With 8 nights of backpacking on the itinerary , compact cookware and mess kits were high on our list of priorities. Combining every Walmart gift card we’ve received over the past few years, we were able to nab this GSI Outdoor Pinnacle Camper cook set absolutely free! At 3 pounds 11 ounces, it’s not the lightest kitchen set-up for backpacking, but since the weight accounts for cookware and mess kits for 5 people, it works perfectly for us. One of the features I love best about this kit is how everything nests into one compact 9 inch by 5 inch package, making it suitable for flying, too, where space is at a premium.

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GSI Outdoors Pinnacle Camper cook set; everything nests in this compact 9″ x 5″ matryoshka-like system.

With a 9 inch frypan, 3 L pot, 2 L pot, and 2 strainer lids, the non-stick hard anodized cookware easily accommodates families or larger groups. The set comes equipped with 4 plates, 4 insulated mugs, and 4 bowls, and everything nests into a stuff sack that doubles as a welded sink in the backcountry!

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Full-size cookware (3 L & 2 L pots w/ strainer lids, 9″ frypan), plates, insulated mugs, and bowls for 4, welded sink carrying case.

If I had any complaints, it would be that the plates are not especially deep or made of high quality material, but that’s minor in the grand scheme of things. I love having full-sized pots and pans with backpacking convenience and integrated mess kits in the GSI Outdoors Pinnacle Camper cook set.

To complete our mess kit (the GSI cook set serves 4), we cashed in a Sports Authority gift card and took advantage of a 30% off closing sale to nab this Light My Fire MealKit 2.0 for free! With 3 plate/bowls and 3 lids that can double as eating vessels, this kit contains more bells and whistles than we’ll need, but it’s great to have those options for future trips. The MealKit 2.0 also comes with a spork, pack-up-cup, and cutting board/strainer for cooking.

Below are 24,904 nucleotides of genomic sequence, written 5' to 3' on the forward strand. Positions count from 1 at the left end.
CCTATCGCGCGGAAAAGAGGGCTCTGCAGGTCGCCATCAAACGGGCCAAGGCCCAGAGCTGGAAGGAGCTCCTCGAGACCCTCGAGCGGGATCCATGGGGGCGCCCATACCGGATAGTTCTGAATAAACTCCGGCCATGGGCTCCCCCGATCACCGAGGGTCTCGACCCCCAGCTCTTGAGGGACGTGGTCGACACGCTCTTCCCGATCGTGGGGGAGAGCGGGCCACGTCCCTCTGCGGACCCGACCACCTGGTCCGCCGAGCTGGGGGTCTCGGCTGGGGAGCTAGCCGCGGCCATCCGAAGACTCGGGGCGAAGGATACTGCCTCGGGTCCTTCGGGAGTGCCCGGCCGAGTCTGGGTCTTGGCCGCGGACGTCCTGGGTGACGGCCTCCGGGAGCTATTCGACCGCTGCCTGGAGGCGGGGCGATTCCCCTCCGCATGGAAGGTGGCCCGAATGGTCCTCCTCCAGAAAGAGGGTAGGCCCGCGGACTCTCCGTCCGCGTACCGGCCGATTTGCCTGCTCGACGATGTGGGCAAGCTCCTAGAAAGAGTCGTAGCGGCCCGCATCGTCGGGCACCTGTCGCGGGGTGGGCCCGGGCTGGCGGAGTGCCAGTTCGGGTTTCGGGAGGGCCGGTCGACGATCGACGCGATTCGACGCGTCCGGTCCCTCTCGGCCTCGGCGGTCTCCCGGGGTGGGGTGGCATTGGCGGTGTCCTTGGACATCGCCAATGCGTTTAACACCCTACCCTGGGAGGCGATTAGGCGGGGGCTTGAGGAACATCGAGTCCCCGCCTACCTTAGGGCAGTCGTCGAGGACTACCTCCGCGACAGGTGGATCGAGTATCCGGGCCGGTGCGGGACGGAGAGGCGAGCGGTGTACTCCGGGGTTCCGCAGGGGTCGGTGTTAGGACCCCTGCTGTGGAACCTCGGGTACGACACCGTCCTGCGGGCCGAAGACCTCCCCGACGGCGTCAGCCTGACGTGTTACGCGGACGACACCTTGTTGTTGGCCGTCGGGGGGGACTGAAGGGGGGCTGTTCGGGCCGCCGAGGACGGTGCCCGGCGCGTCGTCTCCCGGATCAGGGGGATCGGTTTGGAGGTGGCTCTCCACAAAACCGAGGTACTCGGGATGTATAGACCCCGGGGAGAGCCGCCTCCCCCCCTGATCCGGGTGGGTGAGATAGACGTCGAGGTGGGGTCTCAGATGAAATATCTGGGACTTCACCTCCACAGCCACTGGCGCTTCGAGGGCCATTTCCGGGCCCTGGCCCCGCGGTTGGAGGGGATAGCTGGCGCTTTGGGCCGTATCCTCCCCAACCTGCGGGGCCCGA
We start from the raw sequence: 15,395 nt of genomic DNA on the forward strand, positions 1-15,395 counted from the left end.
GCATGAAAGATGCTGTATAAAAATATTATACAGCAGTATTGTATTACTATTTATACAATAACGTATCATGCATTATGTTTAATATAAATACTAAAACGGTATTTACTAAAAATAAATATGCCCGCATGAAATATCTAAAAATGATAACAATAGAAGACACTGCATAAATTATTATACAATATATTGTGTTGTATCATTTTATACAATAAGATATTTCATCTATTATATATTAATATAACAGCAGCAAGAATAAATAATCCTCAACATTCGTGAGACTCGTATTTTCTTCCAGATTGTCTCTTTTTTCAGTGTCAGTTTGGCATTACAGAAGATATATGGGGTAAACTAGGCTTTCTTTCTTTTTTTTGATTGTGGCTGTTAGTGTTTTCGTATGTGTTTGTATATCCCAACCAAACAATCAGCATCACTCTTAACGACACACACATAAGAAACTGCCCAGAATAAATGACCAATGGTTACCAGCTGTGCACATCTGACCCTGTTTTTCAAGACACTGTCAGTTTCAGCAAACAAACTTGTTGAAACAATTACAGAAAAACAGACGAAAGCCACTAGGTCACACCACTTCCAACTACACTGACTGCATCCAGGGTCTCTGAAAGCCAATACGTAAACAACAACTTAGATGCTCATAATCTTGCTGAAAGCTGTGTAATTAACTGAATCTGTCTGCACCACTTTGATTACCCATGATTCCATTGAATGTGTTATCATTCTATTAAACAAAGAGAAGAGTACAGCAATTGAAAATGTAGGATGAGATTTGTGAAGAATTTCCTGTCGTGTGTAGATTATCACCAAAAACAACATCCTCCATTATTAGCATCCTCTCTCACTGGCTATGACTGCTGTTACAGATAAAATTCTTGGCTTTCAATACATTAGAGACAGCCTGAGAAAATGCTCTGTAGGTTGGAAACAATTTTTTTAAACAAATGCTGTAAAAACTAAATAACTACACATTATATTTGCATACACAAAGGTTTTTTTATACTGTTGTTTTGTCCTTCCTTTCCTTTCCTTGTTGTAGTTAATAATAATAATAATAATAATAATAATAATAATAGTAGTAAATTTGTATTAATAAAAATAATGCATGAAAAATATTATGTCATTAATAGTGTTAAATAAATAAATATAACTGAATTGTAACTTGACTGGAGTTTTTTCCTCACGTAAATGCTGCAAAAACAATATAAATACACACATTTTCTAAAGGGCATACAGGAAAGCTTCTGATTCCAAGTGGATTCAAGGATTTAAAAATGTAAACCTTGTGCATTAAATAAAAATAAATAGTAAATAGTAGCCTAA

Closer to Home: Recent Hikes

Makapu’u Lighthouse Trail

Makapu’u Lighthouse Trail is a popular and easy 2 mile “hike” along paved road, offering stunning views of Oahu’s southeastern and Windward coasts. From the parking lot, the paved road steadily climbs 500 feet, allowing easy access for strollers, wheelchairs, and those with mobility issues.

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Paved road along Makapu’u Lighthouse Trail
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Looking back from whence we came: parking lot in the distance
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Koko Crater and Ka Iwi Scenic Shoreline

Recent additions of rest benches and viewing areas make this a great beginner hike, and there is no spot more beautiful than Makapu’u for whale watching during whale season (November to May). Although the lighthouse itself is not accessible to visitors, we’ve been lucky to see dozens of whale spouts and breaches during whale season here. Located on the eastern side of Oahu, this hot and dry trail is also a prime location to watch the sun rise. The only con to this hike is that its popularity translates to large crowds; arriving after 10 am means circling for parking and sharing the trail with a hundred or more hikers. Don’t let that stop you, though–this hike is a beauty, and despite the crowds, we do this one at least 5-6 times a year!